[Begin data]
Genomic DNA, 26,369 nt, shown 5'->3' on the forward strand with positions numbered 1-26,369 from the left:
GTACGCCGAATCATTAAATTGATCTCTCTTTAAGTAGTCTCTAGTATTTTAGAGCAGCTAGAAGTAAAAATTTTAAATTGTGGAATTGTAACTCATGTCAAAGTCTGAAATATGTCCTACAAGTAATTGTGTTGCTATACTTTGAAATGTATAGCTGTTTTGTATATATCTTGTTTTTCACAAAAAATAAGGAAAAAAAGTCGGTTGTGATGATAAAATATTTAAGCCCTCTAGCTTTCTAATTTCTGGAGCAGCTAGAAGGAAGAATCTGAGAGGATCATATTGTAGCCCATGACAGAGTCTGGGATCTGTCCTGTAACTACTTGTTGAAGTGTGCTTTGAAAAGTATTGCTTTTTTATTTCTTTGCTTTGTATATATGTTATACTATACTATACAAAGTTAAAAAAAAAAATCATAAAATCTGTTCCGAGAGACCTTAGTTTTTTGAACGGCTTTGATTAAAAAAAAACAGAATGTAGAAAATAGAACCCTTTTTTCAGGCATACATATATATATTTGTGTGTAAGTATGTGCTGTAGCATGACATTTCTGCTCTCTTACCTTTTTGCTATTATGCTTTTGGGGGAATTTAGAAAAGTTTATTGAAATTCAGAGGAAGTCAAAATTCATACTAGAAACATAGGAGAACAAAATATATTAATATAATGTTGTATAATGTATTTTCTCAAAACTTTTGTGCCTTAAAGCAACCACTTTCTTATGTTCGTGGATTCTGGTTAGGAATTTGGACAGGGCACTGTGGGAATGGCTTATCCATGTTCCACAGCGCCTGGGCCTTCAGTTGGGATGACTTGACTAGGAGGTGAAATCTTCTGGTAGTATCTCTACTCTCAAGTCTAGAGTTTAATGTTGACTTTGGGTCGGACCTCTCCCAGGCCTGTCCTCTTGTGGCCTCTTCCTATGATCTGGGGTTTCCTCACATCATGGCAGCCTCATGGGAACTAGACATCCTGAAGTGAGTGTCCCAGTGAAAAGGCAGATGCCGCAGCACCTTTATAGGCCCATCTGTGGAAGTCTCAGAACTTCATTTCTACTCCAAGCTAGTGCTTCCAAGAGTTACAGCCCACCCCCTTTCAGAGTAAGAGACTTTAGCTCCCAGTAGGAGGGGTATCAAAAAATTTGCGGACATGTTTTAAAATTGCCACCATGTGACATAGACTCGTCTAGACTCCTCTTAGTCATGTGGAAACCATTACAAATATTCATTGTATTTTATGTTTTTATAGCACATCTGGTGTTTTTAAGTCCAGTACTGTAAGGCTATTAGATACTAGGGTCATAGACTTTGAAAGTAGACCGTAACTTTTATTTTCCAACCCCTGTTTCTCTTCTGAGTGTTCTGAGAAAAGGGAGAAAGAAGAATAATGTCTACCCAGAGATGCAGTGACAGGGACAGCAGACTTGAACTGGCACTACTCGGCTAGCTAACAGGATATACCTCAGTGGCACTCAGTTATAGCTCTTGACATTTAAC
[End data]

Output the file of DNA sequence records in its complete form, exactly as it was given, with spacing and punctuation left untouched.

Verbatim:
Genomic DNA, 26,369 nt, shown 5'->3' on the forward strand with positions numbered 1-26,369 from the left:
GTACGCCGAATCATTAAATTGATCTCTCTTTAAGTAGTCTCTAGTATTTTAGAGCAGCTAGAAGTAAAAATTTTAAATTGTGGAATTGTAACTCATGTCAAAGTCTGAAATATGTCCTACAAGTAATTGTGTTGCTATACTTTGAAATGTATAGCTGTTTTGTATATATCTTGTTTTTCACAAAAAATAAGGAAAAAAAGTCGGTTGTGATGATAAAATATTTAAGCCCTCTAGCTTTCTAATTTCTGGAGCAGCTAGAAGGAAGAATCTGAGAGGATCATATTGTAGCCCATGACAGAGTCTGGGATCTGTCCTGTAACTACTTGTTGAAGTGTGCTTTGAAAAGTATTGCTTTTTTATTTCTTTGCTTTGTATATATGTTATACTATACTATACAAAGTTAAAAAAAAAAATCATAAAATCTGTTCCGAGAGACCTTAGTTTTTTGAACGGCTTTGATTAAAAAAAAACAGAATGTAGAAAATAGAACCCTTTTTTCAGGCATACATATATATATTTGTGTGTAAGTATGTGCTGTAGCATGACATTTCTGCTCTCTTACCTTTTTGCTATTATGCTTTTGGGGGAATTTAGAAAAGTTTATTGAAATTCAGAGGAAGTCAAAATTCATACTAGAAACATAGGAGAACAAAATATATTAATATAATGTTGTATAATGTATTTTCTCAAAACTTTTGTGCCTTAAAGCAACCACTTTCTTATGTTCGTGGATTCTGGTTAGGAATTTGGACAGGGCACTGTGGGAATGGCTTATCCATGTTCCACAGCGCCTGGGCCTTCAGTTGGGATGACTTGACTAGGAGGTGAAATCTTCTGGTAGTATCTCTACTCTCAAGTCTAGAGTTTAATGTTGACTTTGGGTCGGACCTCTCCCAGGCCTGTCCTCTTGTGGCCTCTTCCTATGATCTGGGGTTTCCTCACATCATGGCAGCCTCATGGGAACTAGACATCCTGAAGTGAGTGTCCCAGTGAAAAGGCAGATGCCGCAGCACCTTTATAGGCCCATCTGTGGAAGTCTCAGAACTTCATTTCTACTCCAAGCTAGTGCTTCCAAGAGTTACAGCCCACCCCCTTTCAGAGTAAGAGACTTTAGCTCCCAGTAGGAGGGGTATCAAAAAATTTGCGGACATGTTTTAAAATTGCCACCATGTGACATAGACTCGTCTAGACTCCTCTTAGTCATGTGGAAACCATTACAAATATTCATTGTATTTTATGTTTTTATAGCACATCTGGTGTTTTTAAGTCCAGTACTGTAAGGCTATTAGATACTAGGGTCATAGACTTTGAAAGTAGACCGTAACTTTTATTTTCCAACCCCTGTTTCTCTTCTGAGTGTTCTGAGAAAAGGGAGAAAGAAGAATAATGTCTACCCAGAGATGCAGTGACAGGGACAGCAGACTTGAACTGGCACTACTCGGCTAGCTAACAGGATATACCTCAGTGGCACTCAGTTATAGCTCTTGACATTTAAC